Sensitization, Elicitation, and Cross-Reactive Allergens
Most food allergens are thought to be capable of both sensitizing (“priming” the immune system to respond later) and eliciting (causing a reaction in a “primed” or allergic individual). There are many examples of individuals who are sensitized to one allergen who then react to similar proteins in different foods. This phenomenon is known as cross-reactivity. Banana/latex allergy and birch-pollen/fruit allergy are relatively well-known examples of this. That cross-reactive allergic reactions may occur due to the consumption of a novel food by an individual who’s already allergic to a known allergen is very much a possibility. In fact, the likely susceptibility of shellfish allergic consumers to reactions resulting from the consumption of insect-based foods is already known. However, we know that different allergic individuals react to allergens in different ways, and allergens that cross-react in one may not in another.
Allergic reactions to food occur when a specific type of antibody, IgE (immunoglobulin-E) binds to food allergens. The IgE molecules that allergic individuals possess vary greatly, even among those who react to the same protein in the same food. These different IgE antibodies recognize allergens differently. Cross-reactivity can, therefore, be very different even among individuals with similar food allergy diagnoses. Because of the occurrence of cross-reactive allergy, and because the sensitization stage of food allergy is currently very poorly understood, we mostly consider elicitation when examining the possibility of food allergy from novel foods.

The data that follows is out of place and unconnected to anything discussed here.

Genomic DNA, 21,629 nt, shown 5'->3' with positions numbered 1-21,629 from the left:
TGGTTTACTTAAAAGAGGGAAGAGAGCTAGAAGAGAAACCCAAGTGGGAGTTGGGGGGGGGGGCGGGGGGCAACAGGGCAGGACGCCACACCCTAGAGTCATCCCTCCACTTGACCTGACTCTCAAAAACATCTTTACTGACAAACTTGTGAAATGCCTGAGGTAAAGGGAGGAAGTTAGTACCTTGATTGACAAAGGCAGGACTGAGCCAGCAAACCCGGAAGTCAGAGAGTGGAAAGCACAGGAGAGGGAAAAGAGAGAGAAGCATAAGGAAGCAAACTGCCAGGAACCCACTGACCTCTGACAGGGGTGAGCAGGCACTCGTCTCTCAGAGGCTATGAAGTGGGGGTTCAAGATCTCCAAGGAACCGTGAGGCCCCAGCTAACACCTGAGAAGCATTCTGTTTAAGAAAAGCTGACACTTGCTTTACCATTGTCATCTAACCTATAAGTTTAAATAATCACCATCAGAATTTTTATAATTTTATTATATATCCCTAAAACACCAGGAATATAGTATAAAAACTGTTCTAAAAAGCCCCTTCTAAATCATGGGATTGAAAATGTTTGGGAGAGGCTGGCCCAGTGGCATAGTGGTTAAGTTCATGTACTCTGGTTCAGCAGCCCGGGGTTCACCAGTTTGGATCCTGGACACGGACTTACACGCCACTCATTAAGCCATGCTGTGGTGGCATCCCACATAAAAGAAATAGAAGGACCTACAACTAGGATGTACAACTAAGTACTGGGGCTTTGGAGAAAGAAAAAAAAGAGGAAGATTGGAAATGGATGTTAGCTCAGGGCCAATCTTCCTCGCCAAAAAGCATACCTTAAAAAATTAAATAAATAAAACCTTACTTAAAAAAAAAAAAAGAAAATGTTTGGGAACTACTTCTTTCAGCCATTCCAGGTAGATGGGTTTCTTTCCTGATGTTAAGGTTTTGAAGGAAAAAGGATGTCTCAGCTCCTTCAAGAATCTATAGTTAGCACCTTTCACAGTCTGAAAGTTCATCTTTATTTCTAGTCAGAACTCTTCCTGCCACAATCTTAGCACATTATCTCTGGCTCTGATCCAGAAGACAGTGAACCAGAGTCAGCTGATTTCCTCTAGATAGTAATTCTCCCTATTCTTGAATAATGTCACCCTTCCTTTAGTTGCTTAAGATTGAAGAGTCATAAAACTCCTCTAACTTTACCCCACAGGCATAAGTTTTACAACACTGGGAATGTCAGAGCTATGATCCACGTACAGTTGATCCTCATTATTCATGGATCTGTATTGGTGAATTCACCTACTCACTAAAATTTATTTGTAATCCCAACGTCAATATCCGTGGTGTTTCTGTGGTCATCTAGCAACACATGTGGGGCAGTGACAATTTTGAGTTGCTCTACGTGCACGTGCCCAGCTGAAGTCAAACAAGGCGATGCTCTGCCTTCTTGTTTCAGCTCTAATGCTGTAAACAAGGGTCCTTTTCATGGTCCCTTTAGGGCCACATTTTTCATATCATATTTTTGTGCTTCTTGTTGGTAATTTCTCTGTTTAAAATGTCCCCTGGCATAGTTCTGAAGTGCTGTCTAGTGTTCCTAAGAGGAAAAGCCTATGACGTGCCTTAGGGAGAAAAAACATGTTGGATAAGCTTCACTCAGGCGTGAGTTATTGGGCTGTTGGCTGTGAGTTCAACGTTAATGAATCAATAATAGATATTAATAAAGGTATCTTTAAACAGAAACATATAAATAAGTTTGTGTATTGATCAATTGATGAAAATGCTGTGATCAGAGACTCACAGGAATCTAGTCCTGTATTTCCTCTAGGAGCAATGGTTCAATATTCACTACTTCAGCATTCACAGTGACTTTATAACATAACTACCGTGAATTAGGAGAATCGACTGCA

Predicting Allergenicity of Novel Foods
There’s no diagnostic test to determine whether a food is an allergen. When researchers refer to allergenic foods, we rely on the experience of having foods in the marketplace over years or decades and observing patterns of allergy in a population. For novel foods this often isn’t possible, as by definition there’s no well-recorded history of consumption. Additionally, animal models of food allergy are poor and do not provide accurate predictions of responses in humans.
For these reasons we look for patterns in foods that are known to be allergenic and whether or not these patterns are present in a newly introduced food. Because it’s proteins within foods that are responsible for food allergy, we are particularly interested in the proteins that are present in novel foods. Both Canada and the European Union have distinct novel food regulations that require manufacturers to examine the potential allergenicity of novel foods under intended use. Currently, the U.S. does not have a separate set of regulations for novel foods, but the questions raised are broadly similar: